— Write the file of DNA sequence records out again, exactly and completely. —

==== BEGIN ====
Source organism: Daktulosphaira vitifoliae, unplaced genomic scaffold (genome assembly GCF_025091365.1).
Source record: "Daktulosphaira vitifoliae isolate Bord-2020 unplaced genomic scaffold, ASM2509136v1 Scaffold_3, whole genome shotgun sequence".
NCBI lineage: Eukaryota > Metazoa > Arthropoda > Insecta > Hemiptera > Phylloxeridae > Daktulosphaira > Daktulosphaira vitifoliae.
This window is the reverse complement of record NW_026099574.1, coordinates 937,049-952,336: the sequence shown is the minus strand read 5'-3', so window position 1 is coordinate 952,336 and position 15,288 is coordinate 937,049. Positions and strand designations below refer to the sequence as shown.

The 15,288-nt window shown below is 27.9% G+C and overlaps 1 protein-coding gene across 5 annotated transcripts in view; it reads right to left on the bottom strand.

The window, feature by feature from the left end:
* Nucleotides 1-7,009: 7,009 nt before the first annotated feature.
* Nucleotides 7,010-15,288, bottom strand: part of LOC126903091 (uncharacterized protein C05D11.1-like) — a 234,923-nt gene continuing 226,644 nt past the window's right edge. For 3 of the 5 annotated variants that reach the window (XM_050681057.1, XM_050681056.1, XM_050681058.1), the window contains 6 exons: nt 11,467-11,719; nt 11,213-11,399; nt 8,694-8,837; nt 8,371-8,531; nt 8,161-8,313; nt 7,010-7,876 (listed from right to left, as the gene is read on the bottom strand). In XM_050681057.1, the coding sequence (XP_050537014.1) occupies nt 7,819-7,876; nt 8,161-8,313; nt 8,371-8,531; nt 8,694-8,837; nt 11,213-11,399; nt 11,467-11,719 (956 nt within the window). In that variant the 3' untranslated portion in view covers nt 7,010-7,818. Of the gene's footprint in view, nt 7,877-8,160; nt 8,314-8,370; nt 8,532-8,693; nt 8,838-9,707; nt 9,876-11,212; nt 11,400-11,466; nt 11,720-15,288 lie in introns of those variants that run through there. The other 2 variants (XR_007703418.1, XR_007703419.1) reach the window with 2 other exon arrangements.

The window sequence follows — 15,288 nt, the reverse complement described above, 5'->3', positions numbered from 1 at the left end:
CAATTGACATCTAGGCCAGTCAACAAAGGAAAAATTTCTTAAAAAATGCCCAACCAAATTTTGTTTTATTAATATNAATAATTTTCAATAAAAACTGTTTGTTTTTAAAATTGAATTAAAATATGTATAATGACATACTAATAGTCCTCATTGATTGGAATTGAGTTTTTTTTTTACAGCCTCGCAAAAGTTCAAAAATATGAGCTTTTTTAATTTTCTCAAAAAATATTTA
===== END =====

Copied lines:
Source organism: Daktulosphaira vitifoliae, unplaced genomic scaffold (genome assembly GCF_025091365.1).
Source record: "Daktulosphaira vitifoliae isolate Bord-2020 unplaced genomic scaffold, ASM2509136v1 Scaffold_3, whole genome shotgun sequence".
NCBI lineage: Eukaryota > Metazoa > Arthropoda > Insecta > Hemiptera > Phylloxeridae > Daktulosphaira > Daktulosphaira vitifoliae.
This window is the reverse complement of record NW_026099574.1, coordinates 937,049-952,336: the sequence shown is the minus strand read 5'-3', so window position 1 is coordinate 952,336 and position 15,288 is coordinate 937,049. Positions and strand designations below refer to the sequence as shown.

The 15,288-nt window shown below is 27.9% G+C and overlaps 1 protein-coding gene across 5 annotated transcripts in view; it reads right to left on the bottom strand.

The window, feature by feature from the left end:
* Nucleotides 1-7,009: 7,009 nt before the first annotated feature.
* Nucleotides 7,010-15,288, bottom strand: part of LOC126903091 (uncharacterized protein C05D11.1-like) — a 234,923-nt gene continuing 226,644 nt past the window's right edge. For 3 of the 5 annotated variants that reach the window (XM_050681057.1, XM_050681056.1, XM_050681058.1), the window contains 6 exons: nt 11,467-11,719; nt 11,213-11,399; nt 8,694-8,837; nt 8,371-8,531; nt 8,161-8,313; nt 7,010-7,876 (listed from right to left, as the gene is read on the bottom strand). In XM_050681057.1, the coding sequence (XP_050537014.1) occupies nt 7,819-7,876; nt 8,161-8,313; nt 8,371-8,531; nt 8,694-8,837; nt 11,213-11,399; nt 11,467-11,719 (956 nt within the window). In that variant the 3' untranslated portion in view covers nt 7,010-7,818. Of the gene's footprint in view, nt 7,877-8,160; nt 8,314-8,370; nt 8,532-8,693; nt 8,838-9,707; nt 9,876-11,212; nt 11,400-11,466; nt 11,720-15,288 lie in introns of those variants that run through there. The other 2 variants (XR_007703418.1, XR_007703419.1) reach the window with 2 other exon arrangements.

The window sequence follows — 15,288 nt, the reverse complement described above, 5'->3', positions numbered from 1 at the left end:
CAATTGACATCTAGGCCAGTCAACAAAGGAAAAATTTCTTAAAAAATGCCCAACCAAATTTTGTTTTATTAATATNAATAATTTTCAATAAAAACTGTTTGTTTTTAAAATTGAATTAAAATATGTATAATGACATACTAATAGTCCTCATTGATTGGAATTGAGTTTTTTTTTTACAGCCTCGCAAAAGTTCAAAAATATGAGCTTTTTTAATTTTCTCAAAAAATATTTA